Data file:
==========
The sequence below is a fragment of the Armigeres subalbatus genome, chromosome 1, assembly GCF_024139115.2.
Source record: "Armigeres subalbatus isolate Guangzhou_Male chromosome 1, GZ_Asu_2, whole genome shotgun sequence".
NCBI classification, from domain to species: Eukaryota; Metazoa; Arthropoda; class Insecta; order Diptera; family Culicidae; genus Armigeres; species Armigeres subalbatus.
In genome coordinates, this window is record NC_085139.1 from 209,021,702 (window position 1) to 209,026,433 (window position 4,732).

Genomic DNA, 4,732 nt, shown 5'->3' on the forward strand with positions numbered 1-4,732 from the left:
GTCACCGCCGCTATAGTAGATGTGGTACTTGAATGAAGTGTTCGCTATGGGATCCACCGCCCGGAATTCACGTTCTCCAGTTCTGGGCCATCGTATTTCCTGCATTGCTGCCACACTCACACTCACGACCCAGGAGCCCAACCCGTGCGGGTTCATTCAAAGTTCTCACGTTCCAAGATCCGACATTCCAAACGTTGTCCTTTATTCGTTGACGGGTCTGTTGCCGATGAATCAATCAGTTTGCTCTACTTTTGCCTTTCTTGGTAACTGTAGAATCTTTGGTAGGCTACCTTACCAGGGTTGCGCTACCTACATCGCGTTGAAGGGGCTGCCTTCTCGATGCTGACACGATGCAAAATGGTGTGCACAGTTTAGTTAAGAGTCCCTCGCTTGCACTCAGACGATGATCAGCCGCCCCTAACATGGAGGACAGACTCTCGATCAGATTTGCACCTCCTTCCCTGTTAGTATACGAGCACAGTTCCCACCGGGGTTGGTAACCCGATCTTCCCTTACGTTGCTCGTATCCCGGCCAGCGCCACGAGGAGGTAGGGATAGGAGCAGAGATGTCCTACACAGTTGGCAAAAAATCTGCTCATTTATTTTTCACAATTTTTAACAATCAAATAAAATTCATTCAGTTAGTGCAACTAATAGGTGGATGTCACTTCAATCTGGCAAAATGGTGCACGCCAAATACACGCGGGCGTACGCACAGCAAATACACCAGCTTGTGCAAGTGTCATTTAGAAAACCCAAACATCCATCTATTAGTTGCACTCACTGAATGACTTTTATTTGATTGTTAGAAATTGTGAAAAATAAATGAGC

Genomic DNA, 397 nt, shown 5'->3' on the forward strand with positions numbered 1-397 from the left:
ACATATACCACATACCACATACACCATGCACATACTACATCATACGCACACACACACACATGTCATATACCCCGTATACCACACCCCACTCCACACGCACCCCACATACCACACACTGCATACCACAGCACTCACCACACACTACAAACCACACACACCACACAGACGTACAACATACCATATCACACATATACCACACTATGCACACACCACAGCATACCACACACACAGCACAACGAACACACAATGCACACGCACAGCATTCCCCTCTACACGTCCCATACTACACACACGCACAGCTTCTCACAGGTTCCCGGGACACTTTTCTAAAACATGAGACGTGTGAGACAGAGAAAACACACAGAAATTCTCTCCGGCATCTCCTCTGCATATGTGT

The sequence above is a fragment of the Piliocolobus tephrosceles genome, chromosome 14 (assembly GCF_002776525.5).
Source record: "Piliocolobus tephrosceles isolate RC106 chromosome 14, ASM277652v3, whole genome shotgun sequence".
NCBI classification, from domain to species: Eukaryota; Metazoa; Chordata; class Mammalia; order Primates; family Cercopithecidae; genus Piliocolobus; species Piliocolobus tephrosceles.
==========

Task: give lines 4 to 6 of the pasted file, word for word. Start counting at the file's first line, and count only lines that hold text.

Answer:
In genome coordinates, this window is record NC_085139.1 from 209,021,702 (window position 1) to 209,026,433 (window position 4,732).

Genomic DNA, 4,732 nt, shown 5'->3' on the forward strand with positions numbered 1-4,732 from the left:
GTCACCGCCGCTATAGTAGATGTGGTACTTGAATGAAGTGTTCGCTATGGGATCCACCGCCCGGAATTCACGTTCTCCAGTTCTGGGCCATCGTATTTCCTGCATTGCTGCCACACTCACACTCACGACCCAGGAGCCCAACCCGTGCGGGTTCATTCAAAGTTCTCACGTTCCAAGATCCGACATTCCAAACGTTGTCCTTTATTCGTTGACGGGTCTGTTGCCGATGAATCAATCAGTTTGCTCTACTTTTGCCTTTCTTGGTAACTGTAGAATCTTTGGTAGGCTACCTTACCAGGGTTGCGCTACCTACATCGCGTTGAAGGGGCTGCCTTCTCGATGCTGACACGATGCAAAATGGTGTGCACAGTTTAGTTAAGAGTCCCTCGCTTGCACTCAGACGATGATCAGCCGCCCCTAACATGGAGGACAGACTCTCGATCAGATTTGCACCTCCTTCCCTGTTAGTATACGAGCACAGTTCCCACCGGGGTTGGTAACCCGATCTTCCCTTACGTTGCTCGTATCCCGGCCAGCGCCACGAGGAGGTAGGGATAGGAGCAGAGATGTCCTACACAGTTGGCAAAAAATCTGCTCATTTATTTTTCACAATTTTTAACAATCAAATAAAATTCATTCAGTTAGTGCAACTAATAGGTGGATGTCACTTCAATCTGGCAAAATGGTGCACGCCAAATACACGCGGGCGTACGCACAGCAAATACACCAGCTTGTGCAAGTGTCATTTAGAAAACCCAAACATCCATCTATTAGTTGCACTCACTGAATGACTTTTATTTGATTGTTAGAAATTGTGAAAAATAAATGAGC